Everyone knows what glaucoma is. – That is FALSE – A Prevent Blindness America Survey found that 50% had heard of glaucoma, but weren’t sure what it was. Another 30% of people had never even heard of glaucoma. The ones that had heard of glaucoma thought it was easily cured and did not lead to blindness. In fact, glaucoma is the second leading cause of blindness. And it is often called the ‘silent thief of sight’ because vision loss can occur gradually, without pain and without symptoms. Fortunately, if glaucoma is detected early and properly treated, most vision loss is preventable.
The two most common types of glaucoma are open angle glaucoma and angle closure glaucoma, sometimes referred to as narrow angle glaucoma.
Our eyes have a constant flow of fluid that fills the front chamber of the eye and then drains into the bloodstream. It drains through the ‘angle’ of the eye which is located between the cornea and iris. In primary open angle glaucoma, this drainage system does not function properly, causing a slow buildup of fluid pressure. When this happens, optic nerve damage may occur. As the optic nerve deteriorates, there is a loss of peripheral vision, most times without notice because of the gradual nature in which the deterioration progresses. Often it is only after irreparable vision loss has occurred that a person becomes aware they even have this disease.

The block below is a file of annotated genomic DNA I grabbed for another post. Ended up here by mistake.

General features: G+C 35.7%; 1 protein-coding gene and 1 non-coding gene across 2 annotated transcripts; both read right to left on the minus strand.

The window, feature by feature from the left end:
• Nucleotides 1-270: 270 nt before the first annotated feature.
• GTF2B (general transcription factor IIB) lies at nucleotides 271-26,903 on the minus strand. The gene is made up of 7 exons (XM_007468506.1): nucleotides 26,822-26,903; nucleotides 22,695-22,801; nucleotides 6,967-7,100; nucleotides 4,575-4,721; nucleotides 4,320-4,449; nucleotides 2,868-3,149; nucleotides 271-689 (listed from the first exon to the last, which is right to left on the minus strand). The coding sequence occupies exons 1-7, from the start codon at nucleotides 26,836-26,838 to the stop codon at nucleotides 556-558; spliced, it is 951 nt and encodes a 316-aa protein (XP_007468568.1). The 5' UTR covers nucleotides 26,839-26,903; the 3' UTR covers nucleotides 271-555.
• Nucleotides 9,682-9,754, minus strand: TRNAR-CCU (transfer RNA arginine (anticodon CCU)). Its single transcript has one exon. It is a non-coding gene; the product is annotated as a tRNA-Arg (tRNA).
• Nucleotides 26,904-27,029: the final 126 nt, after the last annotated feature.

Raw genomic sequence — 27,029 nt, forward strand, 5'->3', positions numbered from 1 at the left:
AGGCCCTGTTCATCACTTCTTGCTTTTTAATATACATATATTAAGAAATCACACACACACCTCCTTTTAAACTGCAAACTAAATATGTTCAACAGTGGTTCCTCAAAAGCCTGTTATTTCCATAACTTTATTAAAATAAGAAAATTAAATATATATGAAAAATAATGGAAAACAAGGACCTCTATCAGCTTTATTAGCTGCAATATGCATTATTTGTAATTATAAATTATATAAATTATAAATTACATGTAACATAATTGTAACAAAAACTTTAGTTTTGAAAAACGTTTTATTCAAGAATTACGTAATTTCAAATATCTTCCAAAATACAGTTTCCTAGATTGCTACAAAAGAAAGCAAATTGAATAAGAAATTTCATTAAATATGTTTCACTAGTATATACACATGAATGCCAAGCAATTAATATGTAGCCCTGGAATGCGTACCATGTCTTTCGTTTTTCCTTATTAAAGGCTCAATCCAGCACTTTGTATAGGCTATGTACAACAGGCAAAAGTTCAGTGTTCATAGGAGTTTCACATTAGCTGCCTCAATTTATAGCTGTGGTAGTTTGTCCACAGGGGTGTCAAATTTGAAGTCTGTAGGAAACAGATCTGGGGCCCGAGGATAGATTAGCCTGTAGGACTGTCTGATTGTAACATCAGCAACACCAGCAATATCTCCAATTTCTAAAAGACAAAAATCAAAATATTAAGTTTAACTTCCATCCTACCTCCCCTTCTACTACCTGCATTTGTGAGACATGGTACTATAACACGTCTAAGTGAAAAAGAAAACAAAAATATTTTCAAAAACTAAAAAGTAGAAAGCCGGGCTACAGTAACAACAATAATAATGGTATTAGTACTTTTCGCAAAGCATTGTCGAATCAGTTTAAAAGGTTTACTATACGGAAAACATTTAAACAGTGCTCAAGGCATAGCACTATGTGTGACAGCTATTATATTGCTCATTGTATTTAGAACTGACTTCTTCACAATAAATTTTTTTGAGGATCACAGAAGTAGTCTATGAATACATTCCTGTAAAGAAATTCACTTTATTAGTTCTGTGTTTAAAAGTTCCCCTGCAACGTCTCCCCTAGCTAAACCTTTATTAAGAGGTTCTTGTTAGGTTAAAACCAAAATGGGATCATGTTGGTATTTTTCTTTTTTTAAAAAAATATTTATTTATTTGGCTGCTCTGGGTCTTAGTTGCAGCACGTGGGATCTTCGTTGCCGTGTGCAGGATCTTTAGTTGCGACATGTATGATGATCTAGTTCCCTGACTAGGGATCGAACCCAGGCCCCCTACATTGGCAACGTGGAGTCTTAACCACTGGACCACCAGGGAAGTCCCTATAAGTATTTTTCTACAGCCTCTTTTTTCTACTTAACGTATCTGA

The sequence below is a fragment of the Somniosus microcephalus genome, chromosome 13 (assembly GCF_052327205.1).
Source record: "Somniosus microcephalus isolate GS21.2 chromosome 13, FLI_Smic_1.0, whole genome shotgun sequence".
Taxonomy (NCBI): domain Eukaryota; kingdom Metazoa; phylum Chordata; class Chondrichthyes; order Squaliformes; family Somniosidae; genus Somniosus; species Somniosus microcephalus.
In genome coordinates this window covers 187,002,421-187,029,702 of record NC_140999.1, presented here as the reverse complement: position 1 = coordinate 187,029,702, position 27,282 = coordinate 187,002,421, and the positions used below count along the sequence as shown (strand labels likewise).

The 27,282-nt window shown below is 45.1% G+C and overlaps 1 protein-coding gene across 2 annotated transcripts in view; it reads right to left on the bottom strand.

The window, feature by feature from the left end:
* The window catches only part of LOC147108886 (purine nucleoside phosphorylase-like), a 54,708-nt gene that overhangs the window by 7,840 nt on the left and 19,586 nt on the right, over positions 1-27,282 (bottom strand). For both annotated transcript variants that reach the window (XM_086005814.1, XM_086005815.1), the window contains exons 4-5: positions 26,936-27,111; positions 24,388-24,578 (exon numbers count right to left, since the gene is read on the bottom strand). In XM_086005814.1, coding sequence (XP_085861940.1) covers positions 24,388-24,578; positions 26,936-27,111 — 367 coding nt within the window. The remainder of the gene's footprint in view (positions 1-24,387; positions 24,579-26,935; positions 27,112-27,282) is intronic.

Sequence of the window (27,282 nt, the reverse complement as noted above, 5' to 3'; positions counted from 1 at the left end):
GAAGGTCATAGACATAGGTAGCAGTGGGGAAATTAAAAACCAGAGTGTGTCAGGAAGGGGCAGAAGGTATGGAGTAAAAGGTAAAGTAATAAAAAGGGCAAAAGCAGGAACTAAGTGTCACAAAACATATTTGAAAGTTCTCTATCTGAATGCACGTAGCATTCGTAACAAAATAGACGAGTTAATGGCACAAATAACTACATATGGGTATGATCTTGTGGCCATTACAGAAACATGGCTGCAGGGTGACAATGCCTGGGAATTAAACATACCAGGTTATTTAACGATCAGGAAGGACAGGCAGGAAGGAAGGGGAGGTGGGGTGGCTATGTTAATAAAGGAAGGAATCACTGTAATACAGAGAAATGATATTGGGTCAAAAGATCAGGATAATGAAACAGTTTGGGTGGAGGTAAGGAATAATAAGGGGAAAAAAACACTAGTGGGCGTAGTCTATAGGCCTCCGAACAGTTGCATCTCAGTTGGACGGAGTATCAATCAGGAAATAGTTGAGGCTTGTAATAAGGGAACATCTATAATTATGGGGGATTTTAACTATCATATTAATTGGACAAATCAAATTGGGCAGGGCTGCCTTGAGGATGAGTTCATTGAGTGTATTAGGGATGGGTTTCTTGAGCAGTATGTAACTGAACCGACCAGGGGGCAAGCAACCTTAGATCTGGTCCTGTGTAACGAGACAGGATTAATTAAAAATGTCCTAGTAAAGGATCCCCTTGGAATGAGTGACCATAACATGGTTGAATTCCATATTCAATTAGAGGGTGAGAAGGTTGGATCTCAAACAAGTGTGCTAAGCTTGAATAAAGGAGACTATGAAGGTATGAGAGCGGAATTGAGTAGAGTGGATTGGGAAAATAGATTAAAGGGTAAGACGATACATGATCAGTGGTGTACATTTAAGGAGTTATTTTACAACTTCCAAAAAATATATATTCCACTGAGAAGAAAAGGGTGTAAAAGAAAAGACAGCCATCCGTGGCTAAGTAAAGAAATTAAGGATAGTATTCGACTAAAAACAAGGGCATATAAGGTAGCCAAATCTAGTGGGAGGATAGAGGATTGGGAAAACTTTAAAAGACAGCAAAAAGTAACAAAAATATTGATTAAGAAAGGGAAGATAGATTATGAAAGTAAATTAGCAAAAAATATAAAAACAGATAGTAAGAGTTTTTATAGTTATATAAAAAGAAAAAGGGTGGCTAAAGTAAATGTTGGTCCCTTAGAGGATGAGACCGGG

Narrow angle glaucoma results from a sudden, complete blockage of fluid drainage from the angle of the eye, causing a rapid and painful rise in pressure. It generally occurs in people over 40 and may cause vision loss rapidly if no treatment is given. Patients may experience severe eye pain accompanied by nausea, redness, swelling of the eye, loss of peripheral vision as well as blurred vision and halos. These symptoms usually last until the eye pressure is lowered. It is important to reduce the pressure quickly because permanent vision loss can occur if the pressure is not reduced in a timely manner.
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If you have glaucoma and would like to be evaluated by our Fellowship Trained Glaucoma Specialist, Robert Friedman, MD, or one of our board certified eye physicians, please call toll free 1-866-865-2020 or contact The Eye Associates.